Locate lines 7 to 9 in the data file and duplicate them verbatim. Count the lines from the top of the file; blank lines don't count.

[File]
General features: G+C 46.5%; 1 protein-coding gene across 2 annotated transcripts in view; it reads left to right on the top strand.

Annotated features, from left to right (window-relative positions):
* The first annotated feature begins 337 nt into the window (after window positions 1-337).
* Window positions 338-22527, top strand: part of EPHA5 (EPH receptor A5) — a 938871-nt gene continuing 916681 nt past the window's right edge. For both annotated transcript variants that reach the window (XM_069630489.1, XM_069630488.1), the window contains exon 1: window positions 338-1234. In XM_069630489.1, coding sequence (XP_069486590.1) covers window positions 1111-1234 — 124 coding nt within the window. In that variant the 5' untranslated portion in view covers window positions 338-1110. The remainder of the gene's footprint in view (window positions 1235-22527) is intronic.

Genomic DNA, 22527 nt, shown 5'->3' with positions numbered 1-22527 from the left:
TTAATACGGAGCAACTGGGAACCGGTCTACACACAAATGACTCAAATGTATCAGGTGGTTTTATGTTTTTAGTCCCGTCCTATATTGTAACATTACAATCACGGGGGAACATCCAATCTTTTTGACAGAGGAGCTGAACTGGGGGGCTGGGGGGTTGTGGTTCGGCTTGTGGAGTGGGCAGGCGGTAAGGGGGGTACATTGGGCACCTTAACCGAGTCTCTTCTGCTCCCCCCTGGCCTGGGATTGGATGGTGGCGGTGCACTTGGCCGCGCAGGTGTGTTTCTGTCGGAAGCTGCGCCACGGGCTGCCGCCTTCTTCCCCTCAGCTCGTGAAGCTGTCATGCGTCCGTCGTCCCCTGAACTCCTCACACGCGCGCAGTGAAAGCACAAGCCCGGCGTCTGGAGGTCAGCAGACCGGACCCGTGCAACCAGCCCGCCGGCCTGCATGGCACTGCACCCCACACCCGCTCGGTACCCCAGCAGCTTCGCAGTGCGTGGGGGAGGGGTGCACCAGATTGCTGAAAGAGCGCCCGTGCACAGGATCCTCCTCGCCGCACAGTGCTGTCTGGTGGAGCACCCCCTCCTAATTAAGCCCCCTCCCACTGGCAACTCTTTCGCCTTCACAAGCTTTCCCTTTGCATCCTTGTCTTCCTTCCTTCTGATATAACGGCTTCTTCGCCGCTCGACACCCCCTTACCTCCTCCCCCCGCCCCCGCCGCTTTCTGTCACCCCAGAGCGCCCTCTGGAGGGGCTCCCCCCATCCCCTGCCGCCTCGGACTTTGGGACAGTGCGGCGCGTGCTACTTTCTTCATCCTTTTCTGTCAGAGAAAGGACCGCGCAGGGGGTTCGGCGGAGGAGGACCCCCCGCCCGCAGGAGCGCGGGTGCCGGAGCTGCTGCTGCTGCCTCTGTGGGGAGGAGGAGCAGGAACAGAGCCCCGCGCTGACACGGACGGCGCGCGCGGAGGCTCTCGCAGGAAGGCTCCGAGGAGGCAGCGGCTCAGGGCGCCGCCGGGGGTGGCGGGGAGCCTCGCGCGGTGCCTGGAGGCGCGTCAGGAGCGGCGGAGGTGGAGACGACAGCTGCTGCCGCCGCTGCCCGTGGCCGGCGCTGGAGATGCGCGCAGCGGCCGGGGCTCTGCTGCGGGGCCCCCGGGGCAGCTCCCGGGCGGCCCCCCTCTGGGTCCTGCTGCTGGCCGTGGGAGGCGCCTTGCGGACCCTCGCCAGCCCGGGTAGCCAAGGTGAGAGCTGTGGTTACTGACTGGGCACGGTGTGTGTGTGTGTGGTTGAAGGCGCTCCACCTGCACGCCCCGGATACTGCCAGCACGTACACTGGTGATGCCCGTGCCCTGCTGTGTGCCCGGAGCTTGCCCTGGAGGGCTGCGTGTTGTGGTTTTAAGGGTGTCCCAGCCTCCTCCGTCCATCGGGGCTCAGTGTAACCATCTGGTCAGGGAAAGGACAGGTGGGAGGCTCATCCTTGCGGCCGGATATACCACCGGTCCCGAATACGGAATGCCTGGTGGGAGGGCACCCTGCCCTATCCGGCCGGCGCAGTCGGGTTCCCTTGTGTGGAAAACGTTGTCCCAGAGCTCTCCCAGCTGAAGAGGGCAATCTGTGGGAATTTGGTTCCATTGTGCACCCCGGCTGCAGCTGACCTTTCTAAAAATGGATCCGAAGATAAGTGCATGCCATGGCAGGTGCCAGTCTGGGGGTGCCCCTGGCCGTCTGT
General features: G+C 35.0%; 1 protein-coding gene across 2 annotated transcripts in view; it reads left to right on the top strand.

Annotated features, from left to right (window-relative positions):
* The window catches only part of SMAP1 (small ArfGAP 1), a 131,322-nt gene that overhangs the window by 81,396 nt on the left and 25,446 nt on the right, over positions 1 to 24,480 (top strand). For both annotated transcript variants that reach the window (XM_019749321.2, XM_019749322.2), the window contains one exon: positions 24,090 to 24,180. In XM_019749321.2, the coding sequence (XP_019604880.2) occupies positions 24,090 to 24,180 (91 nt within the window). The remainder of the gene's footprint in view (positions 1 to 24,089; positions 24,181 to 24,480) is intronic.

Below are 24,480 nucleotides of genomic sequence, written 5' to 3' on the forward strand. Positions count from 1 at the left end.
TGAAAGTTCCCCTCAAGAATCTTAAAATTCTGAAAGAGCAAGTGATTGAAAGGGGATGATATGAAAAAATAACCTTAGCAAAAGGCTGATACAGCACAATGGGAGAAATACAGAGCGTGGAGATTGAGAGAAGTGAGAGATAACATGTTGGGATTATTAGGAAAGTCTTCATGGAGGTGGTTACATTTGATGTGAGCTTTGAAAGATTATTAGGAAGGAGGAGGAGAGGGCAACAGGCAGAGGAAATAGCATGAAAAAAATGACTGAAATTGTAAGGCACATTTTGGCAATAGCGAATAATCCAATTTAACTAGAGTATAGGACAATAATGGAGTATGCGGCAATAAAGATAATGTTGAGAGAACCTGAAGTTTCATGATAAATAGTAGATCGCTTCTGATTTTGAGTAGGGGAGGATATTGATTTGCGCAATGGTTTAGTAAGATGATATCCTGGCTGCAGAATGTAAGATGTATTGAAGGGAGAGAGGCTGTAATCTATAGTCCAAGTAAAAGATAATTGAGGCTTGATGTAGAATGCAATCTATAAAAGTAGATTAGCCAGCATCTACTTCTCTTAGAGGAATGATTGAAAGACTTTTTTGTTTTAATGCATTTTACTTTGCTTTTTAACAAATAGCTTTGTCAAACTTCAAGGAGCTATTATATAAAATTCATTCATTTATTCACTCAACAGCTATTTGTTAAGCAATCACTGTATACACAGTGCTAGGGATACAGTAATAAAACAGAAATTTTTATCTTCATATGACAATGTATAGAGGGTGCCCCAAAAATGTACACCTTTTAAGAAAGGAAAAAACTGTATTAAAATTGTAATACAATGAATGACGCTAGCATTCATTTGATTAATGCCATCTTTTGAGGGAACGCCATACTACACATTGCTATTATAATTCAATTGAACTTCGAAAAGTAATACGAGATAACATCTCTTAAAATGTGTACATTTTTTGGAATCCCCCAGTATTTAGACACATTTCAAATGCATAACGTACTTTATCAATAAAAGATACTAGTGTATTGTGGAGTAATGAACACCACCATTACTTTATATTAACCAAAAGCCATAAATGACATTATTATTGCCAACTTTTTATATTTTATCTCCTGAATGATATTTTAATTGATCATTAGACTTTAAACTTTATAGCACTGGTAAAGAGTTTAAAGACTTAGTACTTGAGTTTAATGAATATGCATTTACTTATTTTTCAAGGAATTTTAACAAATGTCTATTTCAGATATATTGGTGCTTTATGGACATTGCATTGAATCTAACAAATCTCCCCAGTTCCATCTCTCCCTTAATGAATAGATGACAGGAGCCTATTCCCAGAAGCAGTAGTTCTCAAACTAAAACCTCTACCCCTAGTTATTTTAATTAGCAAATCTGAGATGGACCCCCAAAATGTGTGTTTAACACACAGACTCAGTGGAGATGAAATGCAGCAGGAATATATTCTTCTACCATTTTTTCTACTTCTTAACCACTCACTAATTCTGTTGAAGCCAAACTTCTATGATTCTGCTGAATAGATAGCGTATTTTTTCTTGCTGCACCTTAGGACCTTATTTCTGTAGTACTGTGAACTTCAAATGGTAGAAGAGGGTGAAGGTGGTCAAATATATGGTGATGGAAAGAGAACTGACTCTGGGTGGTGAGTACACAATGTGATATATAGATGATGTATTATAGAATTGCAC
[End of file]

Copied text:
General features: G+C 35.0%; 1 protein-coding gene across 2 annotated transcripts in view; it reads left to right on the top strand.

Annotated features, from left to right (window-relative positions):
* The window catches only part of SMAP1 (small ArfGAP 1), a 131,322-nt gene that overhangs the window by 81,396 nt on the left and 25,446 nt on the right, over positions 1 to 24,480 (top strand). For both annotated transcript variants that reach the window (XM_019749321.2, XM_019749322.2), the window contains one exon: positions 24,090 to 24,180. In XM_019749321.2, the coding sequence (XP_019604880.2) occupies positions 24,090 to 24,180 (91 nt within the window). The remainder of the gene's footprint in view (positions 1 to 24,089; positions 24,181 to 24,480) is intronic.